Starting Seedlings in Coke Bottle Greenhouses
I love starting my garden plants from seeds. By ordering seeds and starting seedlings my self, I have hundreds of options. Instead of limiting myself to the 8-10 varieties of tomato plants that are offered in stores, I can grow whatever kind of tomatoes or other veggies I prefer. However, one problem with starting your own seeds is that, unless you have a greenhouse or cold frame, your seedlings can grow too tall and leggy indoors. They really need more sunlight than a windowsill can provide.
Last year, I solved this problem by using Coke bottle greenhouses. I started the seeds in Jiffy peat pellet trays on my kitchen windowsill. When the seedlings grew their first pair of real leaves, I transplanted them to a Coke bottle greenhouse.
Here’s how you make a Coke bottle greenhouse.
You’ll need empty two liter Coke bottles (one for each plant), a sharp knife (a utility knife works great), and potting soil.
Using the utility knife, cut a small hole for drainage in the bottom of your Coke bottle. About halfway up the bottle, cut around the bottle. Cut around about 85 percent of the bottle, so that you can tip the top half of the bottle away.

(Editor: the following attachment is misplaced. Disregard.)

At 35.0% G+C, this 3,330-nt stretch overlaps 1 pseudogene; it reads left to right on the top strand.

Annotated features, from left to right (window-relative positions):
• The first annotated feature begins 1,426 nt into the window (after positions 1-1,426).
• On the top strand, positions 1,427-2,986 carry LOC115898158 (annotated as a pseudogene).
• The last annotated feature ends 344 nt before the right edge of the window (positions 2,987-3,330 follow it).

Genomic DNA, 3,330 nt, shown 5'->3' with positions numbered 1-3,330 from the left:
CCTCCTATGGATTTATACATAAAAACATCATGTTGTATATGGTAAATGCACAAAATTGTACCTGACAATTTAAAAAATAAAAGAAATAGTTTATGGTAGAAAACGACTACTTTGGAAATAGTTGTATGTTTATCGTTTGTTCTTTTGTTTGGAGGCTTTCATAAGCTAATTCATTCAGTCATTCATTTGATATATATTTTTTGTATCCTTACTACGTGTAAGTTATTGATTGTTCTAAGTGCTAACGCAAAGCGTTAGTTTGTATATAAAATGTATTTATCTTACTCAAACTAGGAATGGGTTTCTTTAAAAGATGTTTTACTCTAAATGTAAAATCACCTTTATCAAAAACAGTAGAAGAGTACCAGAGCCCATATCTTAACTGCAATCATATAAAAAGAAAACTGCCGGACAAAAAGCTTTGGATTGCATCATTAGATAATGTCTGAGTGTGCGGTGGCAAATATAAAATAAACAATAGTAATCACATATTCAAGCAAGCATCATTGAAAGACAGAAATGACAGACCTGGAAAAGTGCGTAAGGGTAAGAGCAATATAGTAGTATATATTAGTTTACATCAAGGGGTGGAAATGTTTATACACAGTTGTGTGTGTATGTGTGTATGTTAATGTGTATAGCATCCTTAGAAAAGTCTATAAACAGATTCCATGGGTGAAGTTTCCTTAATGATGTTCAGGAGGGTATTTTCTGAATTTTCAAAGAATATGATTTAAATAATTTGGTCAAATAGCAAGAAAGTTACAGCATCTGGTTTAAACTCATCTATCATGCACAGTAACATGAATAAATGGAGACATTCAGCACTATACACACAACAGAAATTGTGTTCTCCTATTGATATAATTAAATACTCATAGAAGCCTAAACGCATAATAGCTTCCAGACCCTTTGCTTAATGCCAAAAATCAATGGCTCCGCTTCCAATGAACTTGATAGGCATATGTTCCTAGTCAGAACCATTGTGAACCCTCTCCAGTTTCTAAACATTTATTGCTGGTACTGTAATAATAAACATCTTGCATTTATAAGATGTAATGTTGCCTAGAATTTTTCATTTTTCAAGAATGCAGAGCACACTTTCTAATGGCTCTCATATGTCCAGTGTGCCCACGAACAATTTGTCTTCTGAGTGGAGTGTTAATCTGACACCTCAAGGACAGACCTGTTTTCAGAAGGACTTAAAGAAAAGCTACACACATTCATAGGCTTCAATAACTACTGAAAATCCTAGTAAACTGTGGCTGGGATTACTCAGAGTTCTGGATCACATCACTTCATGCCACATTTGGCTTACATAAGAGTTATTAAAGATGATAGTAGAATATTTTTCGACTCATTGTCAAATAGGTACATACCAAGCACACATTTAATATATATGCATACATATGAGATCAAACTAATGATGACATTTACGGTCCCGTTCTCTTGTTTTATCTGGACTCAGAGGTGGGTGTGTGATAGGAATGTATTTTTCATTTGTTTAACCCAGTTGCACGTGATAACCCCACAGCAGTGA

Fill the bottom portion of the Coke bottle with potting soil and plant your seedling in there. Give it a good drink of water. Then, tip the top half back over to cover the seedling. Put these in a sunny spot on a deck. Keep in mind that they can be vulnerable to tipping. That’s why I put them on the floor of the deck, rather than on the table or railing.
The Coke bottles protect the seedlings from cold weather, working exactly like a greenhouse. March and April in Middle Tennessee can have rather unpredictable weather, so we need that protection. However, the plants can also get plenty of sun outdoors. My vegetable plants do very well this way. Cold snaps and severe thunderstorms are not an issue when I use these greenhouses. We even got a hailstorm last week, and it didn’t hurt my baby plants.
Last year, I was quite pleased with the results. I started my seeds in early March. By mid-March, the seedlings went outdoors into the Coke bottle greenhouses. By late April, the tops of the plants were touching the tops of the bottles, so I cut away the upper half of the bottle. They stayed on the porch until I was able to plant the plants in the garden in mid-May.
You can leave the caps of the bottles on the greenhouses, or you can remove them for ventilation as the weather warms up. You just want to keep an eye on your plants. You don’t want them so warm and damp that they get moldy or diseased, but you do want to protect them from chilly nights.
Note to non-Southerners:
You can use any kind of soda bottles that you want. Here in the South, any soft drink is a Coke. The conversation may go like this: “Hey, you want a Coke?”
“Well, I have Dr. Pepper, Mountain Dew, Root Beer and Co-Cola (that’s a Coca Cola in case you don’t know). What would you like?”
“I’ll have a root beer.”
“Here you go.”
“Thanks for the Coke!”
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